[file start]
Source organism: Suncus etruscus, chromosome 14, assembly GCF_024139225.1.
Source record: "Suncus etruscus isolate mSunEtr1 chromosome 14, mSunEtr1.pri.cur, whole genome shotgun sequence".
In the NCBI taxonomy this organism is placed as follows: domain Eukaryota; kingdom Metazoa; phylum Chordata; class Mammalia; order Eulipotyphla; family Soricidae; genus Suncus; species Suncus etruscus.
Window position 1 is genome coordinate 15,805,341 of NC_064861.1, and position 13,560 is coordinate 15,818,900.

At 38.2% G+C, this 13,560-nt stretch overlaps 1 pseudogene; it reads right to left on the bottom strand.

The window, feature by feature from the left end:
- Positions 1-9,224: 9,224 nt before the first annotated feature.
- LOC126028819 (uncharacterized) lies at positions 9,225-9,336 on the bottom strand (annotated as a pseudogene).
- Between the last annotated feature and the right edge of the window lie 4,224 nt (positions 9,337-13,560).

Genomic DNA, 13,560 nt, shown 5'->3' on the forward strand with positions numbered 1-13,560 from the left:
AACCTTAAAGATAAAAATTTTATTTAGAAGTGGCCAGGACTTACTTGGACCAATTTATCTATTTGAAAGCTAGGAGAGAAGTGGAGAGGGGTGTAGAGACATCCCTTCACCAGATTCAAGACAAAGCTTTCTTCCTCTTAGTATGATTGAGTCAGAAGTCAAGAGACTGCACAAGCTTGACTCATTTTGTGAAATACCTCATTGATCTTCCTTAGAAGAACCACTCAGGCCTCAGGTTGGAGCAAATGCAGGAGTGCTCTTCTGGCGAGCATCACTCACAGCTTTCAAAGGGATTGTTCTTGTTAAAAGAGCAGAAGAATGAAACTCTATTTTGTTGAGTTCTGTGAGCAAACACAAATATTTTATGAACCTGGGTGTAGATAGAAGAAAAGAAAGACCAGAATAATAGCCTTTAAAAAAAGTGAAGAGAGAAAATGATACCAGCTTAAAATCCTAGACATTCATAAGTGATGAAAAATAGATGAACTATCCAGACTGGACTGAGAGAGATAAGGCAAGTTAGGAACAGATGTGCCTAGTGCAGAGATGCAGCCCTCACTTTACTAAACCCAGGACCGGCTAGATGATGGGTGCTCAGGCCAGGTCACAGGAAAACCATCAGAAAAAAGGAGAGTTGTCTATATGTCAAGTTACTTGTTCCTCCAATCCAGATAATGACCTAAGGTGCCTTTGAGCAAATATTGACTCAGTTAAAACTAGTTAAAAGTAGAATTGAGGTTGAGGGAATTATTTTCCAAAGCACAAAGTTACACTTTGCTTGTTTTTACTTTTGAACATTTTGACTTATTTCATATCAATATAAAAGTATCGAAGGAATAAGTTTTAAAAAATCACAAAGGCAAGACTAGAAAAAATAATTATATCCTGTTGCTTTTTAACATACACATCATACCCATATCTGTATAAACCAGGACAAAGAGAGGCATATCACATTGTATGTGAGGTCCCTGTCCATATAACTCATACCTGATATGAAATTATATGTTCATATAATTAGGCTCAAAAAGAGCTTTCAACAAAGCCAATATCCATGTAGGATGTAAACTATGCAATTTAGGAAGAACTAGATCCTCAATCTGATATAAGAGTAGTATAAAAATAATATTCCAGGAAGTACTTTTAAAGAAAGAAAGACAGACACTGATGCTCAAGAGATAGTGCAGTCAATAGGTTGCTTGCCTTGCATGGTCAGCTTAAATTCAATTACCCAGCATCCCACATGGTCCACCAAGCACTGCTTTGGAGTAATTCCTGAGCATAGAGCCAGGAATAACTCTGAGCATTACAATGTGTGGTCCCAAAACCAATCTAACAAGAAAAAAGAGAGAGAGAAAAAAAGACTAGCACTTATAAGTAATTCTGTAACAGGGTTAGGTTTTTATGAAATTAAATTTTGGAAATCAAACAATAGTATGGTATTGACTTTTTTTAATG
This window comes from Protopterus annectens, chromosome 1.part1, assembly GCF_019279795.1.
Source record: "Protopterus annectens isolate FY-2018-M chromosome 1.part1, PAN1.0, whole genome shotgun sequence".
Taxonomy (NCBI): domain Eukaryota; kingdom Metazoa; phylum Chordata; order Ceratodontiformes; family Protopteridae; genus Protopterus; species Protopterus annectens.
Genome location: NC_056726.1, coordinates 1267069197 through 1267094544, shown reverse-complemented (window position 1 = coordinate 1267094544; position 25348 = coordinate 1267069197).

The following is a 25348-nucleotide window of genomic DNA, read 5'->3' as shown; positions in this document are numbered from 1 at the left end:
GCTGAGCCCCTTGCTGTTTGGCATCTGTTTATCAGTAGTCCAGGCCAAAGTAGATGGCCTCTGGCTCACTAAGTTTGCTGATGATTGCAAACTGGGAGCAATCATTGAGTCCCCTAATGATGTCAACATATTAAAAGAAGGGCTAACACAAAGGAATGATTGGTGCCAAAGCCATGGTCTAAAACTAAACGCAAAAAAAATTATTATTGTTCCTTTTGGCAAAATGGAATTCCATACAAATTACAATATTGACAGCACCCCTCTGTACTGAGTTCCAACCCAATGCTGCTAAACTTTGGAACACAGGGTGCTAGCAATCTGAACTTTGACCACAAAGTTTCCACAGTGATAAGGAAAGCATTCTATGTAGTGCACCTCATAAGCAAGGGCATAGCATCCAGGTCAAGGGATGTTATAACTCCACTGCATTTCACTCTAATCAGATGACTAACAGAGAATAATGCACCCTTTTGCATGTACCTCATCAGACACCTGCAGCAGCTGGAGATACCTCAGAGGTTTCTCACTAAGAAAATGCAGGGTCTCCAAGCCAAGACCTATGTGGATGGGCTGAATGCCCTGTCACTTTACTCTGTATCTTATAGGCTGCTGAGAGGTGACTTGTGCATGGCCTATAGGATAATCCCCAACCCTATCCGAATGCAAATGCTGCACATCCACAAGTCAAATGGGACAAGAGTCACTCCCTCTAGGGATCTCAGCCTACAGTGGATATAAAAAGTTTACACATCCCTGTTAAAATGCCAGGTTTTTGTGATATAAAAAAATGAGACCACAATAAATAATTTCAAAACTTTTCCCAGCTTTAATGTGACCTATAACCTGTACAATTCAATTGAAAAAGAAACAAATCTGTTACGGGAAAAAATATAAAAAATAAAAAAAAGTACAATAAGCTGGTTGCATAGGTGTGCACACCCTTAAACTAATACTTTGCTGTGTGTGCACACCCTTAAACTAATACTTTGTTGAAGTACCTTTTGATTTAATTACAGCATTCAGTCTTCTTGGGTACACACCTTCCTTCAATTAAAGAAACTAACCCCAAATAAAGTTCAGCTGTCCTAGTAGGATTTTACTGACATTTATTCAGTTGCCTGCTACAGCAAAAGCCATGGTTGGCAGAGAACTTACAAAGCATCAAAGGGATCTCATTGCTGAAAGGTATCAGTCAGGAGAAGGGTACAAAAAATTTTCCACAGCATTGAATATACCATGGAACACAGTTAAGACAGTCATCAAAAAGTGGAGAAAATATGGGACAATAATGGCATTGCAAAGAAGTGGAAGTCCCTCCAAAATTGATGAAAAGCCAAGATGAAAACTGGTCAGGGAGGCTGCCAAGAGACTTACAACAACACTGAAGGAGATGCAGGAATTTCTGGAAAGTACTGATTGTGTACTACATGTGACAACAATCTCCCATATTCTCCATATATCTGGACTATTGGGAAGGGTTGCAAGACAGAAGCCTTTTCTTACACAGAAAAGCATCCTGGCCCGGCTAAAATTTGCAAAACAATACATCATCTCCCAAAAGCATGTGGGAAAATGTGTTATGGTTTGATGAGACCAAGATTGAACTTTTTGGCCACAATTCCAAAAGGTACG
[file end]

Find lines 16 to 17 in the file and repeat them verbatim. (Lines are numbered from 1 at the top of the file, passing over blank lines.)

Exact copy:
The following is a 25348-nucleotide window of genomic DNA, read 5'->3' as shown; positions in this document are numbered from 1 at the left end:
GCTGAGCCCCTTGCTGTTTGGCATCTGTTTATCAGTAGTCCAGGCCAAAGTAGATGGCCTCTGGCTCACTAAGTTTGCTGATGATTGCAAACTGGGAGCAATCATTGAGTCCCCTAATGATGTCAACATATTAAAAGAAGGGCTAACACAAAGGAATGATTGGTGCCAAAGCCATGGTCTAAAACTAAACGCAAAAAAAATTATTATTGTTCCTTTTGGCAAAATGGAATTCCATACAAATTACAATATTGACAGCACCCCTCTGTACTGAGTTCCAACCCAATGCTGCTAAACTTTGGAACACAGGGTGCTAGCAATCTGAACTTTGACCACAAAGTTTCCACAGTGATAAGGAAAGCATTCTATGTAGTGCACCTCATAAGCAAGGGCATAGCATCCAGGTCAAGGGATGTTATAACTCCACTGCATTTCACTCTAATCAGATGACTAACAGAGAATAATGCACCCTTTTGCATGTACCTCATCAGACACCTGCAGCAGCTGGAGATACCTCAGAGGTTTCTCACTAAGAAAATGCAGGGTCTCCAAGCCAAGACCTATGTGGATGGGCTGAATGCCCTGTCACTTTACTCTGTATCTTATAGGCTGCTGAGAGGTGACTTGTGCATGGCCTATAGGATAATCCCCAACCCTATCCGAATGCAAATGCTGCACATCCACAAGTCAAATGGGACAAGAGTCACTCCCTCTAGGGATCTCAGCCTACAGTGGATATAAAAAGTTTACACATCCCTGTTAAAATGCCAGGTTTTTGTGATATAAAAAAATGAGACCACAATAAATAATTTCAAAACTTTTCCCAGCTTTAATGTGACCTATAACCTGTACAATTCAATTGAAAAAGAAACAAATCTGTTACGGGAAAAAATATAAAAAATAAAAAAAAGTACAATAAGCTGGTTGCATAGGTGTGCACACCCTTAAACTAATACTTTGCTGTGTGTGCACACCCTTAAACTAATACTTTGTTGAAGTACCTTTTGATTTAATTACAGCATTCAGTCTTCTTGGGTACACACCTTCCTTCAATTAAAGAAACTAACCCCAAATAAAGTTCAGCTGTCCTAGTAGGATTTTACTGACATTTATTCAGTTGCCTGCTACAGCAAAAGCCATGGTTGGCAGAGAACTTACAAAGCATCAAAGGGATCTCATTGCTGAAAGGTATCAGTCAGGAGAAGGGTACAAAAAATTTTCCACAGCATTGAATATACCATGGAACACAGTTAAGACAGTCATCAAAAAGTGGAGAAAATATGGGACAATAATGGCATTGCAAAGAAGTGGAAGTCCCTCCAAAATTGATGAAAAGCCAAGATGAAAACTGGTCAGGGAGGCTGCCAAGAGACTTACAACAACACTGAAGGAGATGCAGGAATTTCTGGAAAGTACTGATTGTGTACTACATGTGACAACAATCTCCCATATTCTCCATATATCTGGACTATTGGGAAGGGTTGCAAGACAGAAGCCTTTTCTTACACAGAAAAGCATCCTGGCCCGGCTAAAATTTGCAAAACAATACATCATCTCCCAAAAGCATGTGGGAAAATGTGTTATGGTTTGATGAGACCAAGATTGAACTTTTTGGCCACAATTCCAAAAGGTACG